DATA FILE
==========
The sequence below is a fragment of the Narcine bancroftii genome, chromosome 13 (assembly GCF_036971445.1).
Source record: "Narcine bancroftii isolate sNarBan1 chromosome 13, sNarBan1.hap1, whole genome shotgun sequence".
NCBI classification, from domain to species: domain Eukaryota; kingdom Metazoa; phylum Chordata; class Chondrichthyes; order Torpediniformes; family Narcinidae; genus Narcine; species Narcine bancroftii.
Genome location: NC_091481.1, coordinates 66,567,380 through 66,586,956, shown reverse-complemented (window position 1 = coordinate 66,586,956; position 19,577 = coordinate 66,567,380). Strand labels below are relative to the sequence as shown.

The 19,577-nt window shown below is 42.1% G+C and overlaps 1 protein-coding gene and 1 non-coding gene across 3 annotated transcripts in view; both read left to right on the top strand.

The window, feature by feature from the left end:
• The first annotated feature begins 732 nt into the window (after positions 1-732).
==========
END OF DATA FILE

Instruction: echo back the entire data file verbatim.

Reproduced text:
The sequence below is a fragment of the Narcine bancroftii genome, chromosome 13 (assembly GCF_036971445.1).
Source record: "Narcine bancroftii isolate sNarBan1 chromosome 13, sNarBan1.hap1, whole genome shotgun sequence".
NCBI classification, from domain to species: domain Eukaryota; kingdom Metazoa; phylum Chordata; class Chondrichthyes; order Torpediniformes; family Narcinidae; genus Narcine; species Narcine bancroftii.
Genome location: NC_091481.1, coordinates 66,567,380 through 66,586,956, shown reverse-complemented (window position 1 = coordinate 66,586,956; position 19,577 = coordinate 66,567,380). Strand labels below are relative to the sequence as shown.

The 19,577-nt window shown below is 42.1% G+C and overlaps 1 protein-coding gene and 1 non-coding gene across 3 annotated transcripts in view; both read left to right on the top strand.

The window, feature by feature from the left end:
• The first annotated feature begins 732 nt into the window (after positions 1-732).